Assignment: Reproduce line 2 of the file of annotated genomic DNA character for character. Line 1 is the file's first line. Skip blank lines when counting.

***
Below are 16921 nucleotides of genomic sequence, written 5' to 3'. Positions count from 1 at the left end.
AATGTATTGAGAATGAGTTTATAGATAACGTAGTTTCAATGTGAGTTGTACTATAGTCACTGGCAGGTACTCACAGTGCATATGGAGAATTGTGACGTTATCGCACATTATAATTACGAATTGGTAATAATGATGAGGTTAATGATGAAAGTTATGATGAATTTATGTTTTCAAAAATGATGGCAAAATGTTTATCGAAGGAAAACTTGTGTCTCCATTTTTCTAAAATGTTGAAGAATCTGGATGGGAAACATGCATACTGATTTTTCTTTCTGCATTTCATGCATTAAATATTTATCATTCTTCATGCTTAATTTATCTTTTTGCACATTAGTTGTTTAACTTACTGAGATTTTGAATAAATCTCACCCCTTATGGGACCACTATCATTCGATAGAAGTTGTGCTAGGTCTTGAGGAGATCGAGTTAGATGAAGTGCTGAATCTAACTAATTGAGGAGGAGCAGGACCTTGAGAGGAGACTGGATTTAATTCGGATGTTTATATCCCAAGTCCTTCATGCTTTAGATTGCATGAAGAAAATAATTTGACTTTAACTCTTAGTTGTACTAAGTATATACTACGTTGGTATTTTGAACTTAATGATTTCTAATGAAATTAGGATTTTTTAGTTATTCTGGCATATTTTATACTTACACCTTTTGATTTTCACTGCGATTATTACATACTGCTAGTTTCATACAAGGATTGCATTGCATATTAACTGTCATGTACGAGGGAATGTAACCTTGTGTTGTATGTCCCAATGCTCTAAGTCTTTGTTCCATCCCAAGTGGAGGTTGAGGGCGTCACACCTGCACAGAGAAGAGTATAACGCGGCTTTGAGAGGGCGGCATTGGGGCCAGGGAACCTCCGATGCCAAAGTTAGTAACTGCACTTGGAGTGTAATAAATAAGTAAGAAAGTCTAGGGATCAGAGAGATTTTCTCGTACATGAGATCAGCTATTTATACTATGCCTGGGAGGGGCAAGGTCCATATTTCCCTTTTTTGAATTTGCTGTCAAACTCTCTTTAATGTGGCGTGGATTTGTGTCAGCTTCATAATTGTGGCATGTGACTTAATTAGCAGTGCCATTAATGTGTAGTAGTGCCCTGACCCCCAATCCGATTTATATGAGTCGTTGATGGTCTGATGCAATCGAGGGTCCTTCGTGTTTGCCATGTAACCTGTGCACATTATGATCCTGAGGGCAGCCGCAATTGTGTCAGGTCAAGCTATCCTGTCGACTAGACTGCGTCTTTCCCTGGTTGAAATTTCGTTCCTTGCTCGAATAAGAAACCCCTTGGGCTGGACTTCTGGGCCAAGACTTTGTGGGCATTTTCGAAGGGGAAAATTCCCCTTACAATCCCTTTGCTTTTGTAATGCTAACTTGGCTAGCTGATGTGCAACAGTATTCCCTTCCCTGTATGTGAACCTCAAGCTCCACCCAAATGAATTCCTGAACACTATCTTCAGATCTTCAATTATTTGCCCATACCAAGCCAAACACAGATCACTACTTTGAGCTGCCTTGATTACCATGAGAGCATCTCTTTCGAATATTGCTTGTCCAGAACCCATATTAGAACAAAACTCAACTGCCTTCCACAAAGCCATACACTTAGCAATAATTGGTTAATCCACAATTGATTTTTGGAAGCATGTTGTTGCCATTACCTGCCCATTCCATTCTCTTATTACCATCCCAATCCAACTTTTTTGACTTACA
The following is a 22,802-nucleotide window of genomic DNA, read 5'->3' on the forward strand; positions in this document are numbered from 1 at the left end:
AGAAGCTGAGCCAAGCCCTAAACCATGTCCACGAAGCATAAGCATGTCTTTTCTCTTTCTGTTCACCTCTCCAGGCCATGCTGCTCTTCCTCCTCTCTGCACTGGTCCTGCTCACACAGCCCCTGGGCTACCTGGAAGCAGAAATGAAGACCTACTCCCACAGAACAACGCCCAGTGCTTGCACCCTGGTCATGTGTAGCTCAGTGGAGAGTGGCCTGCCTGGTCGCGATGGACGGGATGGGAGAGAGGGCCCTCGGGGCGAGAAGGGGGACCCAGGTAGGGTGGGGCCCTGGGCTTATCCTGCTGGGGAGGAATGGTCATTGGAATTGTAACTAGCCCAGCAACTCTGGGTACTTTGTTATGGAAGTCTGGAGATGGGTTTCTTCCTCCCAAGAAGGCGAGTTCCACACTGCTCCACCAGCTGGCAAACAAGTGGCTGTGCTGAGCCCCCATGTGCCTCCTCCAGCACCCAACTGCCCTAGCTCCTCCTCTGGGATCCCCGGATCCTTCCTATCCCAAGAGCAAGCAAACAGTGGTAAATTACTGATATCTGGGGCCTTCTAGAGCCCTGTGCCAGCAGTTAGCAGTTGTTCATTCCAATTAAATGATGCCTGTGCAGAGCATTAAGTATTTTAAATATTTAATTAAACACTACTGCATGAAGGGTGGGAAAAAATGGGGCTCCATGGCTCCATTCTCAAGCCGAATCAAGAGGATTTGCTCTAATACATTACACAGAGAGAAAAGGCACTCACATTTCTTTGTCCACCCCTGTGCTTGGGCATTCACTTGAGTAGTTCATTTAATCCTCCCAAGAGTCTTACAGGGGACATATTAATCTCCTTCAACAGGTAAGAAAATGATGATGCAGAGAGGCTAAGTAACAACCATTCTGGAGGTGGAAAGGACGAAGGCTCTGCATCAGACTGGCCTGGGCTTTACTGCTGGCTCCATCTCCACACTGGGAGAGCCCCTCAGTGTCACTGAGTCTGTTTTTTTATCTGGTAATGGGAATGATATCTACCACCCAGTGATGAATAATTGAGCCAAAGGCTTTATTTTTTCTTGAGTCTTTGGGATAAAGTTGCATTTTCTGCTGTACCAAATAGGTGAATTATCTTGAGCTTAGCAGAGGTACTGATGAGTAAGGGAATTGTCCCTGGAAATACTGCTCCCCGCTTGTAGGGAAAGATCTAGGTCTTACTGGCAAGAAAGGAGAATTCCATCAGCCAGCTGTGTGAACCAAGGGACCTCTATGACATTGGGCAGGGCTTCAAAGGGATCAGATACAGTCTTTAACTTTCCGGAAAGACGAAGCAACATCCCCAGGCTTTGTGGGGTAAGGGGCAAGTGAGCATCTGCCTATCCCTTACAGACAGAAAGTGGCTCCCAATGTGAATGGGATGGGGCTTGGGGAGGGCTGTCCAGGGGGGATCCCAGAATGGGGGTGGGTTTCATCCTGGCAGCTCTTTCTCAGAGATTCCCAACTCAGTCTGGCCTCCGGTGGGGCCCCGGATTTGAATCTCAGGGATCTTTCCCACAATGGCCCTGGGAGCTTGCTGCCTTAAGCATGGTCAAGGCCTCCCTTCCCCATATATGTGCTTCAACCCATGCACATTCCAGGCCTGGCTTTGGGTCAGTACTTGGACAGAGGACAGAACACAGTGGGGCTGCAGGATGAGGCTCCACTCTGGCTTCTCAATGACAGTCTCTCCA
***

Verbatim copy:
AATGTATTGAGAATGAGTTTATAGATAACGTAGTTTCAATGTGAGTTGTACTATAGTCACTGGCAGGTACTCACAGTGCATATGGAGAATTGTGACGTTATCGCACATTATAATTACGAATTGGTAATAATGATGAGGTTAATGATGAAAGTTATGATGAATTTATGTTTTCAAAAATGATGGCAAAATGTTTATCGAAGGAAAACTTGTGTCTCCATTTTTCTAAAATGTTGAAGAATCTGGATGGGAAACATGCATACTGATTTTTCTTTCTGCATTTCATGCATTAAATATTTATCATTCTTCATGCTTAATTTATCTTTTTGCACATTAGTTGTTTAACTTACTGAGATTTTGAATAAATCTCACCCCTTATGGGACCACTATCATTCGATAGAAGTTGTGCTAGGTCTTGAGGAGATCGAGTTAGATGAAGTGCTGAATCTAACTAATTGAGGAGGAGCAGGACCTTGAGAGGAGACTGGATTTAATTCGGATGTTTATATCCCAAGTCCTTCATGCTTTAGATTGCATGAAGAAAATAATTTGACTTTAACTCTTAGTTGTACTAAGTATATACTACGTTGGTATTTTGAACTTAATGATTTCTAATGAAATTAGGATTTTTTAGTTATTCTGGCATATTTTATACTTACACCTTTTGATTTTCACTGCGATTATTACATACTGCTAGTTTCATACAAGGATTGCATTGCATATTAACTGTCATGTACGAGGGAATGTAACCTTGTGTTGTATGTCCCAATGCTCTAAGTCTTTGTTCCATCCCAAGTGGAGGTTGAGGGCGTCACACCTGCACAGAGAAGAGTATAACGCGGCTTTGAGAGGGCGGCATTGGGGCCAGGGAACCTCCGATGCCAAAGTTAGTAACTGCACTTGGAGTGTAATAAATAAGTAAGAAAGTCTAGGGATCAGAGAGATTTTCTCGTACATGAGATCAGCTATTTATACTATGCCTGGGAGGGGCAAGGTCCATATTTCCCTTTTTTGAATTTGCTGTCAAACTCTCTTTAATGTGGCGTGGATTTGTGTCAGCTTCATAATTGTGGCATGTGACTTAATTAGCAGTGCCATTAATGTGTAGTAGTGCCCTGACCCCCAATCCGATTTATATGAGTCGTTGATGGTCTGATGCAATCGAGGGTCCTTCGTGTTTGCCATGTAACCTGTGCACATTATGATCCTGAGGGCAGCCGCAATTGTGTCAGGTCAAGCTATCCTGTCGACTAGACTGCGTCTTTCCCTGGTTGAAATTTCGTTCCTTGCTCGAATAAGAAACCCCTTGGGCTGGACTTCTGGGCCAAGACTTTGTGGGCATTTTCGAAGGGGAAAATTCCCCTTACAATCCCTTTGCTTTTGTAATGCTAACTTGGCTAGCTGATGTGCAACAGTATTCCCTTCCCTGTATGTGAACCTCAAGCTCCACCCAAATGAATTCCTGAACACTATCTTCAGATCTTCAATTATTTGCCCATACCAAGCCAAACACAGATCACTACTTTGAGCTGCCTTGATTACCATGAGAGCATCTCTTTCGAATATTGCTTGTCCAGAACCCATATTAGAACAAAACTCAACTGCCTTCCACAAAGCCATACACTTAGCAATAATTGGTTAATCCACAATTGATTTTTGGAAGCATGTTGTTGCCATTACCTGCCCATTCCATTCTCTTATTACCATCCCAATCCAACTTTTTTGACTTACA